Spraying Clouds

February 19, 2017
By Damond Benningfield

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Sea spray off the Washington coast. Public domain.

If you stand near the water’s edge on a breezy day, when the waves are breaking on shore, you can feel the sea spray — a mixture of water, salt, and microscopic organisms. While much of the spray falls back to the surface, some of it is swept high into the sky. There, it can help form clouds — playing a role in the weather, and in the long-term climate.

Clouds play a double role in regulating the climate. They reflect sunlight into space, which keeps the surface cooler. But they also prevent heat from Earth itself from escaping into space, keeping the surface warmer. The balance depends on the amount of cloud cover and the composition of the clouds.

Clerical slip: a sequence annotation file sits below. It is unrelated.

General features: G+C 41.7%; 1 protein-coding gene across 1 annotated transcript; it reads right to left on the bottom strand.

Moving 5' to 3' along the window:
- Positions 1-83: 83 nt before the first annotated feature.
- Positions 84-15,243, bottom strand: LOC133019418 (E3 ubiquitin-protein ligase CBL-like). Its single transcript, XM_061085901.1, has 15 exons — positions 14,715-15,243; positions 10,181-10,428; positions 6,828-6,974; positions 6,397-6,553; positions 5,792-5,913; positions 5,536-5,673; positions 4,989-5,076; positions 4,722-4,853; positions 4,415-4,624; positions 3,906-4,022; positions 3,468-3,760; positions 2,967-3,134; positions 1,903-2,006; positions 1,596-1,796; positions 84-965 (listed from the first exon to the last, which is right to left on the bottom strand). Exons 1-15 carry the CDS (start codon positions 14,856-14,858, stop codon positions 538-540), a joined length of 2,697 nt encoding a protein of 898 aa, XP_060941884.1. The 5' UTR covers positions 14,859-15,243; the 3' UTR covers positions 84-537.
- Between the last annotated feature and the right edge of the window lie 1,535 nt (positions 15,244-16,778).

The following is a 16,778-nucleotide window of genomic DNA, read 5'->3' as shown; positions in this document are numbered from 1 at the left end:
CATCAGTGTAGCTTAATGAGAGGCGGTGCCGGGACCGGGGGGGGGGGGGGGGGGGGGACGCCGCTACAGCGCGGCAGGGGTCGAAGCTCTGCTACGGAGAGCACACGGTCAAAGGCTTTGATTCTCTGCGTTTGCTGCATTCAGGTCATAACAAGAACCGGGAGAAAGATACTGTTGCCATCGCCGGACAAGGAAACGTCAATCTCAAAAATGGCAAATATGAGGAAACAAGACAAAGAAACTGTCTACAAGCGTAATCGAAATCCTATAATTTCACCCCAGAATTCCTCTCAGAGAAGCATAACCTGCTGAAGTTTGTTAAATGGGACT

And that depends on the “seeds” from which a cloud’s water droplets grow — tiny grains of dust, pollen, soot, or other materials. That includes particles from the ocean.

As waves collapse, they churn up a fine mixture of water droplets and bubbles. The bubbles are made of salt, but they can contain bacteria, viruses, and tiny organisms known as phytoplankton. As it climbs into the sky, a particle of salt or organic matter can form the nucleus of a water droplet.

Research suggests that the organic material plays a larger role in cloud formation than previously thought. And there’s evidence that high levels of bacteria can reduce sea spray’s ability to help make clouds.

There’s also concern that the changing climate could alter the variety of phytoplankton found at the ocean surface — perhaps changing the way clouds form over the oceans.